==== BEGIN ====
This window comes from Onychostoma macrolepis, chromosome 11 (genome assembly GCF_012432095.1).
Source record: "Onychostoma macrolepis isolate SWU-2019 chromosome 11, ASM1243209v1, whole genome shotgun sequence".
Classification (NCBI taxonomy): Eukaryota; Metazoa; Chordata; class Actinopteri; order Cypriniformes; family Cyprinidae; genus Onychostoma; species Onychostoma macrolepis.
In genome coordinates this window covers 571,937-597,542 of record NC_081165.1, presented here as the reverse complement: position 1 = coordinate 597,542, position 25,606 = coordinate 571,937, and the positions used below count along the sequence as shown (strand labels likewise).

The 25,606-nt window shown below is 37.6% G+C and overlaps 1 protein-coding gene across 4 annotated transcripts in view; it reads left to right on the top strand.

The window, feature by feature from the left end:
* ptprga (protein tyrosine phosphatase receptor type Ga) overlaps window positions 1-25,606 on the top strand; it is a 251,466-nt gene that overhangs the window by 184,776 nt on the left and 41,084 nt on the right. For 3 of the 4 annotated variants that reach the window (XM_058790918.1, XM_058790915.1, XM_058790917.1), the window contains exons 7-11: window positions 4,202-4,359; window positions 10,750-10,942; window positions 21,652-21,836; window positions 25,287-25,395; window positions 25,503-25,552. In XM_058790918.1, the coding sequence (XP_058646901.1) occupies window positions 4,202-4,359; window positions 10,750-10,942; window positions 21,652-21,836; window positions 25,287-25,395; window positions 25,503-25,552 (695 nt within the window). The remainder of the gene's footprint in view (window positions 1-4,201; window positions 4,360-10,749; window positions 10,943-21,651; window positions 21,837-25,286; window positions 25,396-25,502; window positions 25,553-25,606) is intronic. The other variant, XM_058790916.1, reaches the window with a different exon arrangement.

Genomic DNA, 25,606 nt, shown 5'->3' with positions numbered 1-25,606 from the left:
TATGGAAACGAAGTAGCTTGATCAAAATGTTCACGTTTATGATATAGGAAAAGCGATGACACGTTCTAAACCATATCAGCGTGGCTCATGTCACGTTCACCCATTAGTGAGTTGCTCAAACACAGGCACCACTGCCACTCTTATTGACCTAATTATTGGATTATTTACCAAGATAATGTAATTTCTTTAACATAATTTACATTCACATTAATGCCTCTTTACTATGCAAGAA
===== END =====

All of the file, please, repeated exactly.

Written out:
This window comes from Onychostoma macrolepis, chromosome 11 (genome assembly GCF_012432095.1).
Source record: "Onychostoma macrolepis isolate SWU-2019 chromosome 11, ASM1243209v1, whole genome shotgun sequence".
Classification (NCBI taxonomy): Eukaryota; Metazoa; Chordata; class Actinopteri; order Cypriniformes; family Cyprinidae; genus Onychostoma; species Onychostoma macrolepis.
In genome coordinates this window covers 571,937-597,542 of record NC_081165.1, presented here as the reverse complement: position 1 = coordinate 597,542, position 25,606 = coordinate 571,937, and the positions used below count along the sequence as shown (strand labels likewise).

The 25,606-nt window shown below is 37.6% G+C and overlaps 1 protein-coding gene across 4 annotated transcripts in view; it reads left to right on the top strand.

The window, feature by feature from the left end:
* ptprga (protein tyrosine phosphatase receptor type Ga) overlaps window positions 1-25,606 on the top strand; it is a 251,466-nt gene that overhangs the window by 184,776 nt on the left and 41,084 nt on the right. For 3 of the 4 annotated variants that reach the window (XM_058790918.1, XM_058790915.1, XM_058790917.1), the window contains exons 7-11: window positions 4,202-4,359; window positions 10,750-10,942; window positions 21,652-21,836; window positions 25,287-25,395; window positions 25,503-25,552. In XM_058790918.1, the coding sequence (XP_058646901.1) occupies window positions 4,202-4,359; window positions 10,750-10,942; window positions 21,652-21,836; window positions 25,287-25,395; window positions 25,503-25,552 (695 nt within the window). The remainder of the gene's footprint in view (window positions 1-4,201; window positions 4,360-10,749; window positions 10,943-21,651; window positions 21,837-25,286; window positions 25,396-25,502; window positions 25,553-25,606) is intronic. The other variant, XM_058790916.1, reaches the window with a different exon arrangement.

Genomic DNA, 25,606 nt, shown 5'->3' with positions numbered 1-25,606 from the left:
TATGGAAACGAAGTAGCTTGATCAAAATGTTCACGTTTATGATATAGGAAAAGCGATGACACGTTCTAAACCATATCAGCGTGGCTCATGTCACGTTCACCCATTAGTGAGTTGCTCAAACACAGGCACCACTGCCACTCTTATTGACCTAATTATTGGATTATTTACCAAGATAATGTAATTTCTTTAACATAATTTACATTCACATTAATGCCTCTTTACTATGCAAGAA